And instead of walking down the street doing things that they shouldn't have done, which they had already experienced, they started paving their own way.

Mayor, I'd like to find a way for us to put together an expungement program for young Black men that make a mistake. They need to be relieved. That little problem that occurred in their lives but that they're working their way out of--they need not just a second chance, they need the same thing that we all need--they need a third chance, fourth chance, fifth chance.

I need ( Evanston Fire Department) Chief Brian Scott to come forward.

When CJ was doing his ride-alongs years ago, this is who he was riding with. CJ knew he could reach out and get a call back.

One day I saw Chief Scott and he said, 'Hey, how's CJ doing?' I said, 'Man, he's he's always asking about you guys.'

Sometimes you have to ask people to do you a favor and reach out and say hello. But I didn't have to do that. Chief Scott said, 'Oh yeah, CJ and I already have lunch plans for next week.'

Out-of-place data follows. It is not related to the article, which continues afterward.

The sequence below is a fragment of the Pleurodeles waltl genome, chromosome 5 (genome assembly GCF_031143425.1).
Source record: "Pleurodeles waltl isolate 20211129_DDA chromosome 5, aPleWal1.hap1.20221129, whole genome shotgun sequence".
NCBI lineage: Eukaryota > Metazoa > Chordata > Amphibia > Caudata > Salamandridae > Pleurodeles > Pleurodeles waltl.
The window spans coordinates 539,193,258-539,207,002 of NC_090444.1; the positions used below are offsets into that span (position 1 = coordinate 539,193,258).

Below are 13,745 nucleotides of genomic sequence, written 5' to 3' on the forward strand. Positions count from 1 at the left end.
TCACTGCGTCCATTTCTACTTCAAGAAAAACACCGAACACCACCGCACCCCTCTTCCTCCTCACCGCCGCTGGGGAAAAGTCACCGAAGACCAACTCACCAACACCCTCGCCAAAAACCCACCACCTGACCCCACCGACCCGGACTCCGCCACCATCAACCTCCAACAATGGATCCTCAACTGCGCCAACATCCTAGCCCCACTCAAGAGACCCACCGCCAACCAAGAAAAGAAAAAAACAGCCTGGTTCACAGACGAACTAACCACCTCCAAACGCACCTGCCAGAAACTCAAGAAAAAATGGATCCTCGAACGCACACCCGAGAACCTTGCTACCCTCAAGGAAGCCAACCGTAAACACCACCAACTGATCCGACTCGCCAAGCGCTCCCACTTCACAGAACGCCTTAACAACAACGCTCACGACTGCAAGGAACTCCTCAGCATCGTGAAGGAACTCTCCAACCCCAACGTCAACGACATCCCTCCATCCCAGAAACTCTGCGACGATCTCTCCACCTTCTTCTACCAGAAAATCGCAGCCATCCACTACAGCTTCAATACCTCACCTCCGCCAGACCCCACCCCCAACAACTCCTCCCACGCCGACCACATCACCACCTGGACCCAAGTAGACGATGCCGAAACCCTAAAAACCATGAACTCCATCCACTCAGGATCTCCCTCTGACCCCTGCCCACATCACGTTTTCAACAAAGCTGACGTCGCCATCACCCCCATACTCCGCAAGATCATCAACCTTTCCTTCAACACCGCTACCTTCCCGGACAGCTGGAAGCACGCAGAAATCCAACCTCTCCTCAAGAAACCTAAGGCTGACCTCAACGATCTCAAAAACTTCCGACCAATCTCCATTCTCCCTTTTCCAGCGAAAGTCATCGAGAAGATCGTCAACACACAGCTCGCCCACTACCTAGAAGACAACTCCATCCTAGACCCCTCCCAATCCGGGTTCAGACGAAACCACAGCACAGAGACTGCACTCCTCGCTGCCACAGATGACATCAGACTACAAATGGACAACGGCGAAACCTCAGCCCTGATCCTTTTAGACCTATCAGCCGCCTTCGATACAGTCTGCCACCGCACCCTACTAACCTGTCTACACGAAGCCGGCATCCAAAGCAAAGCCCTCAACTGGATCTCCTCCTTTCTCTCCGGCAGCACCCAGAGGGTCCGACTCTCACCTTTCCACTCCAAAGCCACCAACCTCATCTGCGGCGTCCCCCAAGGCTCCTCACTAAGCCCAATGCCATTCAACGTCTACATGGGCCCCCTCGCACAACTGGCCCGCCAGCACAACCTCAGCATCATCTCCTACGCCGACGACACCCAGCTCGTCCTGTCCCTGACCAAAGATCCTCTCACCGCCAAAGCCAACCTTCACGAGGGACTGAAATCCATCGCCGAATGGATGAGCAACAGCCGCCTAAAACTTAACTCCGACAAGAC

Who do YOU need to reach out to? Who do YOU have the power and authority to change their lives and bring them into your fold and make a difference?

And you don't have to be a perfect person to do that. You don't have to be a CEO of a foundation. You do not have to be an alderman, you do not have to be a mayor. You can be the pastor's wife and show up on Saturdays and help.

You can just do what God puts on your heart to do because families need to be helped.

This moment is about CJ. And I will tell you I do not know many people that have loved as many people in all walks of life, different levels.

He could go to Howard Street. He could go to Foster. You can represent whatever clique you want to represent, CJ could walk in any place, amongst any group of guys, whatever you represent, and CJ could sit up there and hold a conversation and say, 'You know what, you don't need to do that anymore, you need to come work with me. Let me show you what we're doing.' He could draw people in.

This is the time when I'm speaking for my son. For those that have grown up and come up with CJ, his love has been expressed.

We prayed a prayer the other morning, and I can only leave you with this. And we said, Lord, if you're not done with him, and you're not ready to return him to us tonight, please finish the conversation with him and return him to us. And we thank God that he has."

But we know absent from the body is to be present with the Lord. And my son is present with the Lord."